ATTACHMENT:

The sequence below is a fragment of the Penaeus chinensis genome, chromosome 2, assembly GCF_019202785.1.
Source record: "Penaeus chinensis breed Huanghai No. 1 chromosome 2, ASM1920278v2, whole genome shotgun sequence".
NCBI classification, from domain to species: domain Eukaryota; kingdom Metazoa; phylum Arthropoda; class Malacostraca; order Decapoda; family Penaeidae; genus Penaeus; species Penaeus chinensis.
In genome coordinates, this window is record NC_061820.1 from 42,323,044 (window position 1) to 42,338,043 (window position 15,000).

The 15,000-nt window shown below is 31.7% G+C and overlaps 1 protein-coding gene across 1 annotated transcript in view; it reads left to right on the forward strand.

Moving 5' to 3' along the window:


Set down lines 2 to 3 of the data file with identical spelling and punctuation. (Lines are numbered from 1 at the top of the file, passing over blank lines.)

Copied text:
Source record: "Penaeus chinensis breed Huanghai No. 1 chromosome 2, ASM1920278v2, whole genome shotgun sequence".
NCBI classification, from domain to species: domain Eukaryota; kingdom Metazoa; phylum Arthropoda; class Malacostraca; order Decapoda; family Penaeidae; genus Penaeus; species Penaeus chinensis.